Now that Julie has more control over her moods, she knows she has to continually make choices that help support her stability. She consciously surrounds herself with a large group of artists, entrepreneurs, and stable friendships, and is an avid karaoke singer, writer, and professional speaker. This new life takes a lot of work, but the results are worth it. She still struggles with bipolar disorder every single day, and couldn't overcome her obstacles without the aid of her own comprehensive health treatment systems, but she is living again and enjoying her life.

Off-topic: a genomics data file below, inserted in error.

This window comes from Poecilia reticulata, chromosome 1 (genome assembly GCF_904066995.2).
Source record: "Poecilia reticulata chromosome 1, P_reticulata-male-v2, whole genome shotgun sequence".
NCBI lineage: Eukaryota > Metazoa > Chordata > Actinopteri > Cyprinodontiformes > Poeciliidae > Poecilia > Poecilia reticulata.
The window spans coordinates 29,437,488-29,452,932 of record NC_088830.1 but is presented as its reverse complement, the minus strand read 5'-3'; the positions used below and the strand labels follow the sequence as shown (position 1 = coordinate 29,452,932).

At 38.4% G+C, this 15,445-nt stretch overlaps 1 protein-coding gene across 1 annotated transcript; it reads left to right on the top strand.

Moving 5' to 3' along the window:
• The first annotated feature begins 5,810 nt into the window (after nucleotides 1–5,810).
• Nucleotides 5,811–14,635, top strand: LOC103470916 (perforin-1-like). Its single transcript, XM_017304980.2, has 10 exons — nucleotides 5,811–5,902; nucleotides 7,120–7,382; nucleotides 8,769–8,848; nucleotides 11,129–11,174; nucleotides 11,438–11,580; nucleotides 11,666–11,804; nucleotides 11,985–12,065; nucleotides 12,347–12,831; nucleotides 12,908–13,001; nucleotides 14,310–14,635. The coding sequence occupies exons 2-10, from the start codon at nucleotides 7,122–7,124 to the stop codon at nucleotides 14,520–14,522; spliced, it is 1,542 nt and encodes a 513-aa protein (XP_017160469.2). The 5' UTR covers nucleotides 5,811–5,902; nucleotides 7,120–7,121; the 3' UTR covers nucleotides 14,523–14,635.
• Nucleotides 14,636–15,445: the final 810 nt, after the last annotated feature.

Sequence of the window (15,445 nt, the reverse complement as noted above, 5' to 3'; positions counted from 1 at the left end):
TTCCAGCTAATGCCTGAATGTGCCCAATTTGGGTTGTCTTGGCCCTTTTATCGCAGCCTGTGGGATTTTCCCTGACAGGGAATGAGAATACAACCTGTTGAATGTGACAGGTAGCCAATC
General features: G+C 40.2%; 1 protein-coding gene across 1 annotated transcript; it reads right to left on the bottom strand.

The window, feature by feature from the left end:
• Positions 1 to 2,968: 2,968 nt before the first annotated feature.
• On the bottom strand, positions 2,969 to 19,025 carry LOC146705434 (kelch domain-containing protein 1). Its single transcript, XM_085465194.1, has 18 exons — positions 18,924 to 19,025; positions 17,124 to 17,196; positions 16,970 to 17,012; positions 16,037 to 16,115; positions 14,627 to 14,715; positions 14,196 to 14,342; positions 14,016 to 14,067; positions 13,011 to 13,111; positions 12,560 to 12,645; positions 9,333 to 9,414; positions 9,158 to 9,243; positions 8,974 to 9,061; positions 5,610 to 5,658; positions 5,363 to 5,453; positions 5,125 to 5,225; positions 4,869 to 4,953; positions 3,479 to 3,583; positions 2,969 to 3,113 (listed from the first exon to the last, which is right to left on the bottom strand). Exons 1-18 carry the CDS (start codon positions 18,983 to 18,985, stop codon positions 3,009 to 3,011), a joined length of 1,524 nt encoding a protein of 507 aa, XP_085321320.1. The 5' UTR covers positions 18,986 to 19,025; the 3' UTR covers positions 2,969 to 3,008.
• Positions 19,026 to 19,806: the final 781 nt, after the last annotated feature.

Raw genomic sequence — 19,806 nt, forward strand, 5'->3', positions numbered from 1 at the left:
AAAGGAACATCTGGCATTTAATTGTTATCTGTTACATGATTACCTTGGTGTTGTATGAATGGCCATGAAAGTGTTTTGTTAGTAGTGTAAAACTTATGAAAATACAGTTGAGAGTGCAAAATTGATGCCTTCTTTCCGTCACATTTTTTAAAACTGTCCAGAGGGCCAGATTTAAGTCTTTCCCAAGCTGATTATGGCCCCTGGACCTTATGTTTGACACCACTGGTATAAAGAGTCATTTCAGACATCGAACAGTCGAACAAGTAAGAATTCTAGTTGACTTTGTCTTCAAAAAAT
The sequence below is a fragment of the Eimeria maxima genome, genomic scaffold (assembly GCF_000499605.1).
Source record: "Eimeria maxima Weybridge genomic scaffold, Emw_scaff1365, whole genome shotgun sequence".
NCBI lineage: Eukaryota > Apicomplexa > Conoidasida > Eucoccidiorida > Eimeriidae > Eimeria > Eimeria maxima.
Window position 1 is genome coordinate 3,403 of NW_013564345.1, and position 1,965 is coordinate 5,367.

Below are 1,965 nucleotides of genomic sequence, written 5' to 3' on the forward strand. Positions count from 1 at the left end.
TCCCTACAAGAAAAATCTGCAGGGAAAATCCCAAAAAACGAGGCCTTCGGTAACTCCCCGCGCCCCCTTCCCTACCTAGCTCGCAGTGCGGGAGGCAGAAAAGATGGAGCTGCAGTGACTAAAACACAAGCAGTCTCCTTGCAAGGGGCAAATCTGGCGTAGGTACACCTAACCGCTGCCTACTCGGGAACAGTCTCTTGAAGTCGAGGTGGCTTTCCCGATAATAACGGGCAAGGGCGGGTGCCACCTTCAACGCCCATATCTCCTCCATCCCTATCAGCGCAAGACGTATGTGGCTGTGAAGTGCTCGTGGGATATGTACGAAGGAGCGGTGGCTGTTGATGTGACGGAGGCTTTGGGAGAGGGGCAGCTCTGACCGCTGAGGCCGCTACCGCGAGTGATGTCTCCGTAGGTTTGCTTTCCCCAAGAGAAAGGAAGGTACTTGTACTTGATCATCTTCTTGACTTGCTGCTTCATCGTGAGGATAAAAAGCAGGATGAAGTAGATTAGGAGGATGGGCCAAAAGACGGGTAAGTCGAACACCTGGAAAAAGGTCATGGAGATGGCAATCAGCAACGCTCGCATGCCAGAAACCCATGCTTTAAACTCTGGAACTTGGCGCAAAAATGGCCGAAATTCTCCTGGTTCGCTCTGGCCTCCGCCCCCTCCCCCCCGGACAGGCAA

Julie has one goal these days. To help people with bipolar disorder and depression manage their illness so effectively that they can live a life of joy and happiness. If she can do it, she knows other people can do it as well.

Julie's web site


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Last modified: 05/13/08